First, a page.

New Item: Temple University Hospital nurses to picket over understaffing amid contract negotiations – The Philadelphia Inquirer

More than 2,000 health care workers plan to picket Friday at Temple University Hospital to draw attention to working conditions there amid contract negotiations.

The existing contract, in effect for three years, expires Sept. 30. Union representatives are seeking more money for worker retention and hiring at the hospital, which they say has been understaffed for years. Workers are also concerned about insufficient staffing, workplace safety and caregiver resources.

“The turnover rate for nurses here is staggering,” said ICU nurse Mary Adamson, president of the Temple University Hospital Nurses Association (TUHNA), in a statement. “We are still short-staffed every day and every night.”

Temple was especially inundated during the COVID-19 pandemic, when sick patients filled the emergency department, spare surgery units, a gymnasium and a converted outpatient pavilion. The burden of treating hundreds of patients with limited resources was hard on nurses, who are often the most frequent contact with hospital patients. Burnout, retirements and career changes left those who remained with even more work.

Over the past three years, the ratio of nurses to patients at Temple Hospital has declined by 15%, according to the Pennsylvania Association of Staff Nurses & Allied Professionals.

The hospital has not dedicated enough money to retaining workers, union representatives said.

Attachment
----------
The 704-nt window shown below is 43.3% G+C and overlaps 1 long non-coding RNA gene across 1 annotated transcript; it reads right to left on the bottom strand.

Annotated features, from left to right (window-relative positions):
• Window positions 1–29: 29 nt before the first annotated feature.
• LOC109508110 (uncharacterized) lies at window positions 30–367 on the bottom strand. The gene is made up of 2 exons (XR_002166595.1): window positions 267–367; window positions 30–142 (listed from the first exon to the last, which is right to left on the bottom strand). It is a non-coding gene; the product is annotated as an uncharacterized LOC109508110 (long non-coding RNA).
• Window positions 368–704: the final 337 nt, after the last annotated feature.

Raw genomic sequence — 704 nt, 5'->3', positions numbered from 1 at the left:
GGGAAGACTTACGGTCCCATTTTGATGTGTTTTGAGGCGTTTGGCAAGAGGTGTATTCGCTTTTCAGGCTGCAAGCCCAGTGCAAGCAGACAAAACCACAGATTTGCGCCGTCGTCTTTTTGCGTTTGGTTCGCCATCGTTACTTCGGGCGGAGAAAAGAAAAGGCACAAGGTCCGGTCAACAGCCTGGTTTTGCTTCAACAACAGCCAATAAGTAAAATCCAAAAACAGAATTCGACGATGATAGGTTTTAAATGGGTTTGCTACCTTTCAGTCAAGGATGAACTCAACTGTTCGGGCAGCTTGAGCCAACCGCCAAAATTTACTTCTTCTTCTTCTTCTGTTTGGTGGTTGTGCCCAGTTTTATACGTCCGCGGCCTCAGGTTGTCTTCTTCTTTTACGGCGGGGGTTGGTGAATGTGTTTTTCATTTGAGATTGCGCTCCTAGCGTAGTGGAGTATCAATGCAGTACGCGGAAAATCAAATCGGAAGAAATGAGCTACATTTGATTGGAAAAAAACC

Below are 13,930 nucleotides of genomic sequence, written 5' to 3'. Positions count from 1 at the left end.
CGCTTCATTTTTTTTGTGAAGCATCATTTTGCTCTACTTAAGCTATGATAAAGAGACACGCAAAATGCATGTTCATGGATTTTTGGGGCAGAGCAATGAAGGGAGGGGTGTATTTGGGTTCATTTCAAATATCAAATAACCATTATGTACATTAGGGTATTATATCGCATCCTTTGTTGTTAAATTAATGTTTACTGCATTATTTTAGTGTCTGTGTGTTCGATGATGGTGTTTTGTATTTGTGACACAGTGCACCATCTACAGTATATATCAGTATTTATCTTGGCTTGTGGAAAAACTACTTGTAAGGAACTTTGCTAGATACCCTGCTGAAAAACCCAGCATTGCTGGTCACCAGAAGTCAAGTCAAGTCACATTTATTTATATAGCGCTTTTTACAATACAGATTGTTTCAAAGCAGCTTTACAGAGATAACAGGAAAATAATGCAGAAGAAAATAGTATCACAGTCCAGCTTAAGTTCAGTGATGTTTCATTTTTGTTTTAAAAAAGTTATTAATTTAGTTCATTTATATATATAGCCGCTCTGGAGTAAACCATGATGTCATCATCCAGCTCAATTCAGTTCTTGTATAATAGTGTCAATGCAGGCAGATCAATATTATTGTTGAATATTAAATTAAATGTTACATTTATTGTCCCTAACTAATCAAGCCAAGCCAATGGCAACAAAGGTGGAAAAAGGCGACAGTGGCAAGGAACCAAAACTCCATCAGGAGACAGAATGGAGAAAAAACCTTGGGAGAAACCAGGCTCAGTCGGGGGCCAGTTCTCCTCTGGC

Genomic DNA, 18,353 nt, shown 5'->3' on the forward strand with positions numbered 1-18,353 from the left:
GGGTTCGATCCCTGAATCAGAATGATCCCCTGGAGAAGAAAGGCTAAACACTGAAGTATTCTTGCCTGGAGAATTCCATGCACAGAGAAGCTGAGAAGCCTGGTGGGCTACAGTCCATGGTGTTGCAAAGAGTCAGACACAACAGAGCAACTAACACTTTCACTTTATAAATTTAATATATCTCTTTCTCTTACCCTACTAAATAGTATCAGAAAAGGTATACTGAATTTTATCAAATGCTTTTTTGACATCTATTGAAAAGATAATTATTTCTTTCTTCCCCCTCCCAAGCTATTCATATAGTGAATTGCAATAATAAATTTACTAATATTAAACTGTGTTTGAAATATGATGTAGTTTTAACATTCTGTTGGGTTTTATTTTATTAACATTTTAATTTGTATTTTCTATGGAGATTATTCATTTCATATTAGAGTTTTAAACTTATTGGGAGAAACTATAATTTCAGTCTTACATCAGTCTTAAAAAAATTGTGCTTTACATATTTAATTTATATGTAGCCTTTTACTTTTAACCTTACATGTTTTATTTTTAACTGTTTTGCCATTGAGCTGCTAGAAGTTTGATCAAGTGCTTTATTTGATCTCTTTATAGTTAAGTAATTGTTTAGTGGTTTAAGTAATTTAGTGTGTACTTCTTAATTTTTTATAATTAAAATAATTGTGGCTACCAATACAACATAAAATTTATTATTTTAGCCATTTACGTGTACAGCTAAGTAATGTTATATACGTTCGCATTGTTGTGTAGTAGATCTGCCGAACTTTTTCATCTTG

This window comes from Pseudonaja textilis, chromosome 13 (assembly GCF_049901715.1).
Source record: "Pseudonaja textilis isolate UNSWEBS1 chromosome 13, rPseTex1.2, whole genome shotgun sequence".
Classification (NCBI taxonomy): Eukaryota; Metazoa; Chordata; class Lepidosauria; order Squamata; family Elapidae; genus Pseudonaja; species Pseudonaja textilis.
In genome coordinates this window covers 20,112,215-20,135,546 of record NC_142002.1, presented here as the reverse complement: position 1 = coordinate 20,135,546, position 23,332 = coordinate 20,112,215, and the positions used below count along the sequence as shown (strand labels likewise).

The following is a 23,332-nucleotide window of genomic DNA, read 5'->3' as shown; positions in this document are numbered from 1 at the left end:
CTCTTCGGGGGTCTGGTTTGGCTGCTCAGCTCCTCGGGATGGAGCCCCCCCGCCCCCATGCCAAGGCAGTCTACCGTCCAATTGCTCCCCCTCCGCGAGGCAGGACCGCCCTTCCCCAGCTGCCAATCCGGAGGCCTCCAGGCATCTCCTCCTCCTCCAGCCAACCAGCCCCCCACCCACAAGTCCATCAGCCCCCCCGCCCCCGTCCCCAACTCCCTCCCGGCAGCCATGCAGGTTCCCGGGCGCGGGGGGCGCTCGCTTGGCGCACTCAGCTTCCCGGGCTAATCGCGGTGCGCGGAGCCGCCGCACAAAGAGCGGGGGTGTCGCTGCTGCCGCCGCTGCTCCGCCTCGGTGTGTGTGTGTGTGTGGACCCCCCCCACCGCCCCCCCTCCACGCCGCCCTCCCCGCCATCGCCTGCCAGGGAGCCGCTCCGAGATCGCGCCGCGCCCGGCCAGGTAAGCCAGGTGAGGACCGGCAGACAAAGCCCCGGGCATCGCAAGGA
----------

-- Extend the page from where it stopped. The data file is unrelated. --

A spokesperson at Temple did not respond to a request for comment.

Health care workers are also concerned about workplace violence and insufficient resources for caregivers, said TUHNA and Temple Allied Professionals, who collectively represent about 2,250 registered nurses and technicians.

» READ MORE: Violence against health-care workers was rising. Then the pandemic hit, and made things worse.

In 2021, a Jefferson University Hospital nursing assistant was shot at work, and Temple nurses worry that a similar incident could happen to them.

Health-care providers are among the most likely in the nation to be victims of workplace violence, according to the Occupational Safety and Health Administration. The organization reported that from 2002 to 2013, incidents requiring an injured person to miss work to recover were four times more likely in health-care settings than the average of other private industries.

Source: Ross Arrowsmith